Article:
Offline hanon

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Hi all,

This thread has grown a lot. 20 pages in 15 days!!  I post here a little detail from a Buforn patent to get relaxed among so much technical info:





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Offline gyulasun

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Hi NRamaswami,


On the choice of LCR meter types,  I would like to mention that the measuring frequency in the L ranges is to be considered: the closer this frequency to the operating frequency of a coil with core, the more accurate the measurement will be. This is important for coils with low frequency cores like normal laminations.  In your case the operating frequency for the coils is the 50Hz of the mains voltage but most LC meters have 100Hz 120Hz or higher built-in test frequencies. Here is a meter which has 80Hz test frequency in the 200mH and 2H ranges and 26Hz for the 20H range, so this is a good trade-off, although I do not know the price: http://www.tradeindia.com/fp23040/LCR-Meter-KM-954MK-II.html and here is the data sheet: http://www.signalhawk.in/LCR/KM_954MK-II.pdf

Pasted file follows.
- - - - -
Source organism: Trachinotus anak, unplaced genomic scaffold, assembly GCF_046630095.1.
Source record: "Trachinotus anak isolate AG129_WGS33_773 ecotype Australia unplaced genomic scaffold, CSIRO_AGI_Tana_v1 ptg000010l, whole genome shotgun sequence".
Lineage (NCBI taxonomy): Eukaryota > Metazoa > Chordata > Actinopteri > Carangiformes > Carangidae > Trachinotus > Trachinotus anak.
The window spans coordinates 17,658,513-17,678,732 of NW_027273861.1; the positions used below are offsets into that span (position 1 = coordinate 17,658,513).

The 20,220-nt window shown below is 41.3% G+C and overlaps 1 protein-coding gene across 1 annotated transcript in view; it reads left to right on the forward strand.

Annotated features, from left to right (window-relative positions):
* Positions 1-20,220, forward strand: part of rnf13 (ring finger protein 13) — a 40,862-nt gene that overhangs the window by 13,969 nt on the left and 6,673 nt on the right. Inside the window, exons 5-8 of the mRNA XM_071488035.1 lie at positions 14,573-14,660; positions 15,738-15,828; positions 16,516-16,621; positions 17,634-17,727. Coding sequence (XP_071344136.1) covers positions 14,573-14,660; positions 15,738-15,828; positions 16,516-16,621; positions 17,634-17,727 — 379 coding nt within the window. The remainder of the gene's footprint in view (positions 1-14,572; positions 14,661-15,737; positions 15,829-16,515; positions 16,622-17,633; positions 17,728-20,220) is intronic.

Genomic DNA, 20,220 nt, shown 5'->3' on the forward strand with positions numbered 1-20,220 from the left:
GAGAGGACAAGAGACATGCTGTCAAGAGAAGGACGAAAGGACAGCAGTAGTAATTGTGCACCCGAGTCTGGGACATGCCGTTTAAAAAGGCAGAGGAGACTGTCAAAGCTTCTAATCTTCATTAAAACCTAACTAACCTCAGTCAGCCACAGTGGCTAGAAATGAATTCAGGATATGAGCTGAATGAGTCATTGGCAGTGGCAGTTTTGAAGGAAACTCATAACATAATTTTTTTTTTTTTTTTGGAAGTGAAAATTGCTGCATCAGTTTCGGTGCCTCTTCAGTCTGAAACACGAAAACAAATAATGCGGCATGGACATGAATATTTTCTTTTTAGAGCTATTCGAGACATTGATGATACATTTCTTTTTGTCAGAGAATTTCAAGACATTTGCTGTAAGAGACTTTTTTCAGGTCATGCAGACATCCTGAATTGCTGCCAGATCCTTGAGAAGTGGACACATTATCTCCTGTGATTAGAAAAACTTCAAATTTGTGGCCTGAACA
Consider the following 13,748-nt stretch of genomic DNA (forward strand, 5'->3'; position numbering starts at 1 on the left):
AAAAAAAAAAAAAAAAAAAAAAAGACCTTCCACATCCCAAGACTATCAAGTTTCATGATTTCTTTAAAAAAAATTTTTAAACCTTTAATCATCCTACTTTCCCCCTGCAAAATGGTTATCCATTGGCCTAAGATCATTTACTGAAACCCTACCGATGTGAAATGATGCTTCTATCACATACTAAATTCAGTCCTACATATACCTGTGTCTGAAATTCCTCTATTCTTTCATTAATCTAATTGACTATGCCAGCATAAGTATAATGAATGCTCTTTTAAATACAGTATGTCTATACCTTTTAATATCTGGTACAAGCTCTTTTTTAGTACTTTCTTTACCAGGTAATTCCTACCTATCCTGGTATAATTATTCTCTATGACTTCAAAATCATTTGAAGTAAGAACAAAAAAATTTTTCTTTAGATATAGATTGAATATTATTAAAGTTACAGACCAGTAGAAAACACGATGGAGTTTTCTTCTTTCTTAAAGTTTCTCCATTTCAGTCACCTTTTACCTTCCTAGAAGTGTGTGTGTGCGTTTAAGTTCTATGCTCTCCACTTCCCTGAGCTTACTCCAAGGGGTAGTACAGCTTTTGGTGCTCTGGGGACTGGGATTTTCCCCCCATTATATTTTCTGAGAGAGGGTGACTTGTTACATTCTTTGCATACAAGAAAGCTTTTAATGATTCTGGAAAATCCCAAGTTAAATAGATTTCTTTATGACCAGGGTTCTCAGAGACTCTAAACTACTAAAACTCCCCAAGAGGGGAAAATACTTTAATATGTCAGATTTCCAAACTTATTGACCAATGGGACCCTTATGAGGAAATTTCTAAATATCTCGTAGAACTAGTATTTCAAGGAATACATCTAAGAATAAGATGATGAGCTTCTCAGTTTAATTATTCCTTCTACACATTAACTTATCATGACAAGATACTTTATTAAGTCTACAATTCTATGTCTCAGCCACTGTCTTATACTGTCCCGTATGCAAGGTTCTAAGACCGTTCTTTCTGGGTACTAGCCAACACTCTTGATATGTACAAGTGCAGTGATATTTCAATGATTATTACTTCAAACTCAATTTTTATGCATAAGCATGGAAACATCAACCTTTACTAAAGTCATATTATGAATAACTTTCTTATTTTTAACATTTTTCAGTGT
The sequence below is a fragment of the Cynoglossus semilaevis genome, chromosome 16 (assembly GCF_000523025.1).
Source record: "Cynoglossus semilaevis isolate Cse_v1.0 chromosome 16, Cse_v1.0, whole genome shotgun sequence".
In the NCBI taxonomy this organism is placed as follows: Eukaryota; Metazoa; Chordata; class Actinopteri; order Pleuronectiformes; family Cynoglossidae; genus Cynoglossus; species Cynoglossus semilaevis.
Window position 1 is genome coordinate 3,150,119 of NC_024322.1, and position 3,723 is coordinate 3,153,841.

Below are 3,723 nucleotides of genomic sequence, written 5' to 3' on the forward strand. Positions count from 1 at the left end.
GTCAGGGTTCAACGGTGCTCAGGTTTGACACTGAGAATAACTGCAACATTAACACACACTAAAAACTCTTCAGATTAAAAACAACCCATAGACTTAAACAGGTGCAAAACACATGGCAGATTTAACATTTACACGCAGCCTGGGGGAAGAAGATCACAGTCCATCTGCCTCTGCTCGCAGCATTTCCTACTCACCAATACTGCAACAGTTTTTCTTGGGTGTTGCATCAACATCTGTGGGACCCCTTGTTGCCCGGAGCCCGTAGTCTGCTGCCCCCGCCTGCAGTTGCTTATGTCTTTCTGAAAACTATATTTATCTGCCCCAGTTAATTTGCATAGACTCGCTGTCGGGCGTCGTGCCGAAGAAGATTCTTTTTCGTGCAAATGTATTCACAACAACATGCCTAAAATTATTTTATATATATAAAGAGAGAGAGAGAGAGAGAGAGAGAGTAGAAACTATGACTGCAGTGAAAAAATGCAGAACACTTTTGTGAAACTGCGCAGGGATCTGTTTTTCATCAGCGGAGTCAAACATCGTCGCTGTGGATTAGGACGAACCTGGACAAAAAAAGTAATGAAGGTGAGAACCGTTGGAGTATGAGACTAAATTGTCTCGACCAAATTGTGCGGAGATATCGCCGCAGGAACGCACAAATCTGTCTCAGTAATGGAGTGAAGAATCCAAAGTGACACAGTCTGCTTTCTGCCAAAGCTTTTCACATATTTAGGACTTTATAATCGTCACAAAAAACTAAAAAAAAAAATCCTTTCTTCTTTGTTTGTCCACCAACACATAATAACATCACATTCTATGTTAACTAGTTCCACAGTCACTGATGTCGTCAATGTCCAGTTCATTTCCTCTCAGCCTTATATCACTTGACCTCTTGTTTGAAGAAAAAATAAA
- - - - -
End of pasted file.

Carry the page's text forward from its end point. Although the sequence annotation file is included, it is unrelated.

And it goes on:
There is the LCR-4070 type which has 200Hz test frequency on all the L ranges from 2mH to 20H: http://www.tradeindia.com/fp747683/Digital-LCR-Meter-Model-LCR-4070.html 

Of course there are many other types but perhaps the KM-954 MK-II would serve the purpose


You wrote: 
"I'm still unable to understand why the multicore wires perform well only when they are wound two times and do not perform well when the layers are more than 2." 

I am unsure here, a possible explanation would be that in the first case (when you fill up the gap left between the turns of the 'forward' winding with the turns of the backwards winding if I got you correctly) you eventually have a bifilar coil in series aiding phase connection for the two windings.  While in the second case you do not have gaps between the turns of the first layer winding and you place the second layer onto the top of the first layer and so on. You need to clarify what you mean exactly when you say for the second case: 'they do not perform well'.  What was the number of turns for the two cases, what dia had the bobbins etc